Public opinion has been growing increasingly favorable to Sound Transit, according to three recent surveys (PDF) by EMC Research. According to the surveys, ST’s favorable ratings are at a record high 67% and unfavorable ratings at a record low 18%. The numbers are more or less comparable to those for Metro, which are at 65% and 14%, respectively. Additional positives for Sound Transit include a 3.42 out of 4.00 grade, which has risen modestly since 2008. 70% of respondents also thought that ST investments have been worth it, a number strongest unsurprisingly in the North King subarea and weakest in the district’s outlying areas, like Snohomish and Pierce Counties.
Though the overall margin of error for the first district-wide survey is +/- 3.4%, it’s interesting to note that it’s much higher when you break down the sample size by subarea, ranging between 6.9 and 9.1 percentage points. When broken down even further by city, East King results post a margin of error as high as 21.9%, because of the diminished sample size. Nonetheless, the overall results were weighted for population distribution to give a more accurate representation of district-wide opinion.
Lots of other key highlights of the surveys below the jump.
- A whopping 27% of respondents who were self-proclaimed transit riders have either never heard of ORCA or couldn’t rate it, for some reason. If this is any statistical indication of how things really are, then the ORCA partnership needs to get its act together.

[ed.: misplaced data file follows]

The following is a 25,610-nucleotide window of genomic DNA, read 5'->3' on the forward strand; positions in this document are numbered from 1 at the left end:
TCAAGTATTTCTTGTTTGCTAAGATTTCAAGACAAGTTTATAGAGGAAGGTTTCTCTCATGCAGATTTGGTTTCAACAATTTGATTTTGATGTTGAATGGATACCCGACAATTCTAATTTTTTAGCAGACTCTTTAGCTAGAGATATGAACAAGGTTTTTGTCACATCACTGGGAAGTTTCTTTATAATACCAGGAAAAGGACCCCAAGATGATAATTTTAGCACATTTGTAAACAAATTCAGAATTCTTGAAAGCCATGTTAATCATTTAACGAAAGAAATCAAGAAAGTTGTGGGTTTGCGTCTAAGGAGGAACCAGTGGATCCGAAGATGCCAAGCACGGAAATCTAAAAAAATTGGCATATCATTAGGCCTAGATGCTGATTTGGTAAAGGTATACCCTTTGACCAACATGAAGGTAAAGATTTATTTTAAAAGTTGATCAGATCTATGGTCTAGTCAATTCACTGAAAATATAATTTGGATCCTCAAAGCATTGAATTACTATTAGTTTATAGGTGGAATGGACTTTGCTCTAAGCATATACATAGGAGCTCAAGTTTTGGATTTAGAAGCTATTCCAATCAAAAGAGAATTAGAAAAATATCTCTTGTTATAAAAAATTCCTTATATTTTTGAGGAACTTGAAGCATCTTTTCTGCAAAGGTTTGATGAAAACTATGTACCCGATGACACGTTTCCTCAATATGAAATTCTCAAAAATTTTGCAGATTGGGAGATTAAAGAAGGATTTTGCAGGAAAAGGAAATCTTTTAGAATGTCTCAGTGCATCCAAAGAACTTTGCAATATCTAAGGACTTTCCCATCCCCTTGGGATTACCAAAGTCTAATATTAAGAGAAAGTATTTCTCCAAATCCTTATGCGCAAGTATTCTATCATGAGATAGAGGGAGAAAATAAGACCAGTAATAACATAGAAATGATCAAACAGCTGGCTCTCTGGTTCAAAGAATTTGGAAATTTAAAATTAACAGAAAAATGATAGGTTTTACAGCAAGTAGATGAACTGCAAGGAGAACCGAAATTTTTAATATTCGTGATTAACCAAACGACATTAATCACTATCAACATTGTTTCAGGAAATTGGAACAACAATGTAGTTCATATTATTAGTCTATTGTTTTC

- Don’t be fooled by Community Transit and Pierce Transit’s low favorable ratings. Most respondents didn’t have an opinion altogether, so the unfavorable ratings were much lower as well.
- The overwhelming majority of respondents picked a West Option (B2M- Bellevue Way/112th) for East Link’s B segment over the East Option (B7 – BNSF). When it came to the downtown segment, however, the surface alignment was the clear winner. Though the margin is a bit smaller, even East King overwhelmingly picked surface, which is surprising since the tunnel is so heavily backed in Bellevue.
- Of all ST projects, most respondents prioritized improving access to Sounder stations and increasing parking over expanding light rail and bus service. It’s a pretty good reflection of broader sentiment that prefers seeing short-term fixes over long-term improvements, especially in the context of ST’s commuter-oriented system.
- 73% of respondents who ride ST indicated themselves as “choice” riders, meaning that they have the option of commuting by car instead. When broken down by mode, Sounder has the most choice riders while Central Link has the least, which is telling of the differential between the rider demographics.
- Grades for ST seemed to dip across the board in 2008, a year when we had record ridership. That may help explain lower satisfaction levels if rider comfort was tampered with by things like crowding and unreliability.
- Of three metrics we commonly like to use to monitor transit performance (speed, frequency, and accessibility), accessibility won out with 27% respondents saying they’d ride transit more if stations were either closer to their homes or to places they frequent. 8% preferred frequency and 5% picked speed.
There’s much much more buried in the survey findings (PDF).